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Plugins for Lua and Idle

Discussion in 'Support' started by thomasl, Jul 3, 2008.

  1. thomasl

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    I've updated the 4NT/TCC plugins for Lua and for Idle to version 0.1.

    These new stable builds of lua4nt and idle4nt correct a few shortcomings
    of the previous version. They now:

    * support Ctrl-C/Ctrl-Break to terminate a running script

    * fully support command-line redirection for stdin, stdout and stderr

    * include further small changes

    Download addresses as given below.

    --- from the post for the previous version ---

    idle4nt is a ~200 KB plugin dll for 4NT/TCC which includes the Idle
    interpreter and the complete the runtime (for details about the language
    and the runtime library please see
    http://idle.thomaslauer.com ).

    This version is much faster on startup than the standalone Idle
    interpreter: a simple script, executed 100 times in batch file, takes
    about 0.1 sec whereas the standalone version needs 6.8 sec.

    A zip file with the dll and the source code can be downloaded here:
    http://thomaslauer.com/download/idle4nt01.zip

    I have also produced a similar plugin for the script language Lua (Idle
    is based on Lua, see http://lua.org ):
    http://thomaslauer.com/download/lua4nt01.zip

    The Lua version is based on the current 5.1.3 release of Lua.

    The source code for both versions is in the public domain.

    --
    cheers thomasl

    web: http://thomaslauer.com/start
     
  2. samintz

    samintz Scott Mintz

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    This is the first I've tried your plugin. It's pretty slick. I created an
    environment variable executable extension to run the idle scripts
    automatically.

    set .idle=`iidle <%1`

    So, given your 2 example scripts, I need only type test1 or utest1 at the
    command prompt to run them.

    Is there any facility within Idle to access TCC's internal variables or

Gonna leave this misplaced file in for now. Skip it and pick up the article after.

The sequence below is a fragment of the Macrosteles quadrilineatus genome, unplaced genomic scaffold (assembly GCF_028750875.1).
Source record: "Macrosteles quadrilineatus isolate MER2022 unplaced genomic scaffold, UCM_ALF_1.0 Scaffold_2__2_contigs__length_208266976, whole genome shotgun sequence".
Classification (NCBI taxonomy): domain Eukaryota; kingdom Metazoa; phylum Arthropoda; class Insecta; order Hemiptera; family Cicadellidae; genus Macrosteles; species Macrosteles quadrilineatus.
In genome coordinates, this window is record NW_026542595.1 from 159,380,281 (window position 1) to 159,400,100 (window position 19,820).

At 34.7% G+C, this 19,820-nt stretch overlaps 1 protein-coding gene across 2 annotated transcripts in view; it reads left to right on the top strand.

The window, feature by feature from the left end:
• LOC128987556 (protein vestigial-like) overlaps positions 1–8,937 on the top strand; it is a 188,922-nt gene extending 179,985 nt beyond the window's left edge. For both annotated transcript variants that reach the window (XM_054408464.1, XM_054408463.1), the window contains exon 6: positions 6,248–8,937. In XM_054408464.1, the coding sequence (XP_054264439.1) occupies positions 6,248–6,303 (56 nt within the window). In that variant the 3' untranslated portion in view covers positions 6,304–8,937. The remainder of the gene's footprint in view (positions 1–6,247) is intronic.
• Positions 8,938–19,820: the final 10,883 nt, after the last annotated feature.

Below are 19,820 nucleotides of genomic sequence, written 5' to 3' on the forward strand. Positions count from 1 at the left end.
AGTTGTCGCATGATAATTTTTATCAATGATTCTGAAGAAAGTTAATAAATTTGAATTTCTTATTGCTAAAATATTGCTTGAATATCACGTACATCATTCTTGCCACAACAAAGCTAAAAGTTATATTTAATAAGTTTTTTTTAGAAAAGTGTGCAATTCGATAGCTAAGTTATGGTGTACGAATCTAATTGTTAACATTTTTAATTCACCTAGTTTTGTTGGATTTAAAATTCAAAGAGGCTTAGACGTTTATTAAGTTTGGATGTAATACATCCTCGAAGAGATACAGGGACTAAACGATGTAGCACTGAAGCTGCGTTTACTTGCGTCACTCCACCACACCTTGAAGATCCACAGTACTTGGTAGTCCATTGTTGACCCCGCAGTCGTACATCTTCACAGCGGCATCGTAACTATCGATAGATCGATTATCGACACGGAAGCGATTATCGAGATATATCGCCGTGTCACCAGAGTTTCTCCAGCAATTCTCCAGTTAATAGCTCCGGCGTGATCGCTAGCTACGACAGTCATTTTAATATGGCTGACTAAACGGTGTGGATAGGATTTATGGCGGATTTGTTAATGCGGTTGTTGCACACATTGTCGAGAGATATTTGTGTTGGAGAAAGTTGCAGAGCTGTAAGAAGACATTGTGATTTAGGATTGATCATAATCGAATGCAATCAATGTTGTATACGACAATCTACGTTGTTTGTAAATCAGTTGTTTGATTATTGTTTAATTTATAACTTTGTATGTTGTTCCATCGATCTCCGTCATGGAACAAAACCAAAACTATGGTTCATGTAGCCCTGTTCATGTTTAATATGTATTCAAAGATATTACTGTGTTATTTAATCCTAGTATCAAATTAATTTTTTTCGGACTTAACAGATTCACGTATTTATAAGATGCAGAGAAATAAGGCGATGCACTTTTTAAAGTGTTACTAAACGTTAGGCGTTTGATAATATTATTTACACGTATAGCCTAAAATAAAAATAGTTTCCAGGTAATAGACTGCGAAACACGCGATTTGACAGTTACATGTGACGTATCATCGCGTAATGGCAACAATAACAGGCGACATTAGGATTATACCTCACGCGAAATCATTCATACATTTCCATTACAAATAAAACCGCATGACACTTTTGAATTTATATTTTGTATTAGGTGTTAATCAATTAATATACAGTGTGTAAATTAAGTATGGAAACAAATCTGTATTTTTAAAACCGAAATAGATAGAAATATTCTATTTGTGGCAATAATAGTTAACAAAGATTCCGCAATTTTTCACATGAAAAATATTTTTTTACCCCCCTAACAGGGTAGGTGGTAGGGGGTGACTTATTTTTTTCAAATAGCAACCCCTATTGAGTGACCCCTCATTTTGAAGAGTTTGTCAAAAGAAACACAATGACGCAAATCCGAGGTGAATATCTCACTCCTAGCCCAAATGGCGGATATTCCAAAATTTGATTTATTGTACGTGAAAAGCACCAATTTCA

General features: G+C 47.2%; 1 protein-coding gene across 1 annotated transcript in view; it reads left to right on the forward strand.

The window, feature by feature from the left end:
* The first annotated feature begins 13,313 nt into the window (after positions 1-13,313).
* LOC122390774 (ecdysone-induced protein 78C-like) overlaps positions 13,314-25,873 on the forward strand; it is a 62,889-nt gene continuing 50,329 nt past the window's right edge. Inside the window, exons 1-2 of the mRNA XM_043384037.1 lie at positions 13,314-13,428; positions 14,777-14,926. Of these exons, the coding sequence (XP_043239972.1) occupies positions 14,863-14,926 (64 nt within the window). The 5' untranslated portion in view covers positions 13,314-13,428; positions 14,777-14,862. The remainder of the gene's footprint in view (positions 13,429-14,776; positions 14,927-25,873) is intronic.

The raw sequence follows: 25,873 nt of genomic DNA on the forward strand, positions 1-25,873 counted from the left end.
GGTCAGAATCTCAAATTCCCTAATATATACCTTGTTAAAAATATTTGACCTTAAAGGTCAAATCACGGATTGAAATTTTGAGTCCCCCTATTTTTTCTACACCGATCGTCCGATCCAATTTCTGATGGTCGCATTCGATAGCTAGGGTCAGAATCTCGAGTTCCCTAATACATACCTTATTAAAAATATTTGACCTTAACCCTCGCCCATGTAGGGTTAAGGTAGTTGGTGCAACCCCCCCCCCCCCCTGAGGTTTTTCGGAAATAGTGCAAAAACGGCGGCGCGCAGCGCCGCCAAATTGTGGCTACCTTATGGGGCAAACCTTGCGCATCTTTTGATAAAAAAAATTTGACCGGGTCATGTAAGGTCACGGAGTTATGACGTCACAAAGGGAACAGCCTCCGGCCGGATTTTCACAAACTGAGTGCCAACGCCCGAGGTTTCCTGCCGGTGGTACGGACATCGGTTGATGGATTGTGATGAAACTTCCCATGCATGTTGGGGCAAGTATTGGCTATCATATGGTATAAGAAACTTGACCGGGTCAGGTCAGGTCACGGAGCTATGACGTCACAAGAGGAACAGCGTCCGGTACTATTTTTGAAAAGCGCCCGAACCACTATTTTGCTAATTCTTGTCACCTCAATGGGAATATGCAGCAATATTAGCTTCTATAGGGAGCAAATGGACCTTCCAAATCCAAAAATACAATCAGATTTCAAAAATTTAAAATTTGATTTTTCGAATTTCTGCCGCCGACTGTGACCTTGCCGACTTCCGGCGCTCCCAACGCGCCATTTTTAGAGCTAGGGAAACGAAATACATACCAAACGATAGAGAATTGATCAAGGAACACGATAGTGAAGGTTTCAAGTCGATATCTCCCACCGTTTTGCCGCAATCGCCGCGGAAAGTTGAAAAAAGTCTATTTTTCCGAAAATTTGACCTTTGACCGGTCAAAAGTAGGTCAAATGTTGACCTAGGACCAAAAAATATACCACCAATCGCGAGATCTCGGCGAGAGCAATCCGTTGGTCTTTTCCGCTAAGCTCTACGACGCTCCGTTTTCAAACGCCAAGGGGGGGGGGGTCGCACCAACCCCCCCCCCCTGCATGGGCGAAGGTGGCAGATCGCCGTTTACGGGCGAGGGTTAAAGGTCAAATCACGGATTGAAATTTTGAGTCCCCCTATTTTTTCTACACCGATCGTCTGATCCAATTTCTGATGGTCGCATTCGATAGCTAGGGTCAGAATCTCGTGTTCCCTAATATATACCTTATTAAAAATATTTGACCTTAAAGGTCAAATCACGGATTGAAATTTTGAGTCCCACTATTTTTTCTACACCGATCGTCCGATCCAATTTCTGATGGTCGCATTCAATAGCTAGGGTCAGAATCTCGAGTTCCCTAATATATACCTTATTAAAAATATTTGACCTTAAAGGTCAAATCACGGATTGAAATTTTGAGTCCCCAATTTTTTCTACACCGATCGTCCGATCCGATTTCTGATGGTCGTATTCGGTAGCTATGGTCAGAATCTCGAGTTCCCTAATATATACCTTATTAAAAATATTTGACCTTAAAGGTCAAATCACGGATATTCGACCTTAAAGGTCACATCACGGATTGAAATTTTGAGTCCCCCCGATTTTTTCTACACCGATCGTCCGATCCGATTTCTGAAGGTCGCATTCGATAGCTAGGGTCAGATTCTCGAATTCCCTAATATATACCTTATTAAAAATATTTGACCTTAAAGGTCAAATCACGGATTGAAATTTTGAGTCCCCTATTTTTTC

functions? How about TCC's environment variables?

    -Scott

    thomasl <> wrote on 07/03/2008 05:47:18 AM:


     
  3. thomasl

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    samintz <> wrote:

    iidle interprets the first argument given as the script file to execute,
    so simply setting 'set .idle=iidle' works just as well and is slightly
    more efficient (further arguments are handed to the script).


    Within Idle (and the Idle plugin) you can access environment variables
    as usual by querying 'os.ENV.*' (see the Idle runtime library docs,
    module os):

    iidle > print(os.ENV.USERNAME) -- query
    thomasl
    iidle > os.ENV.USERNAME='some other user' -- set

    Adding code to access TCC's internal variables doesn't make sense for
    Idle itself because Idle is a standalone app.

    However, given that I am using the plugin myself more often than
    standalone Idle these days, I may well add something along these lines
    to the plugin.

    --
    cheers thomasl

    web: http://thomaslauer.com/start
     
  4. samintz

    samintz Scott Mintz

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    thomasl <> wrote on 07/03/2008 12:16:52 PM:


    It's my understanding that the advantage of the built-in support for Perl
    is the access to 4NT variables. Plus the faster load times. So, Idle
    would benefit here as well.

    Since Idle can call C routines, it should be possible to call the
    TakeCmd.DLL interfaces from the scripting language, right? How would I do
    that (besides RTFM)?

    -Scott
     
  5. thomasl

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    samintz <> wrote:

    Sure. Adding this feature is not a matter of if but when. The next
    release will have support for 4NT/TCC internal variables and functions.
    (In fact, I already have a version that does that but there are further
    tests and a few things to clear up in the pipeline.)


    Well, there's already the function idle4nt.command() which allows the
    Idle plugin to call any of the *_Cmd functions:

    iidle > idle4nt.command('Dir_Cmd','*.idle')

    Further TakeCmd APIs can be integrated either at that level (which means
    that I would have to add some interface code to the plugin itself -- not
    difficult in itself but there are dozens of APIs).

    Or you could use Idle's os.getDynLink() and friends -- this allows you
    to call any DLL function in any DLL (though it's not the most
    straightforward API ever invented, so you'd have to do some RTFM, I am
    afraid).

    I will add some sort of documentation for the next release.

    --
    cheers thomasl

    web: http://thomaslauer.com/start
     

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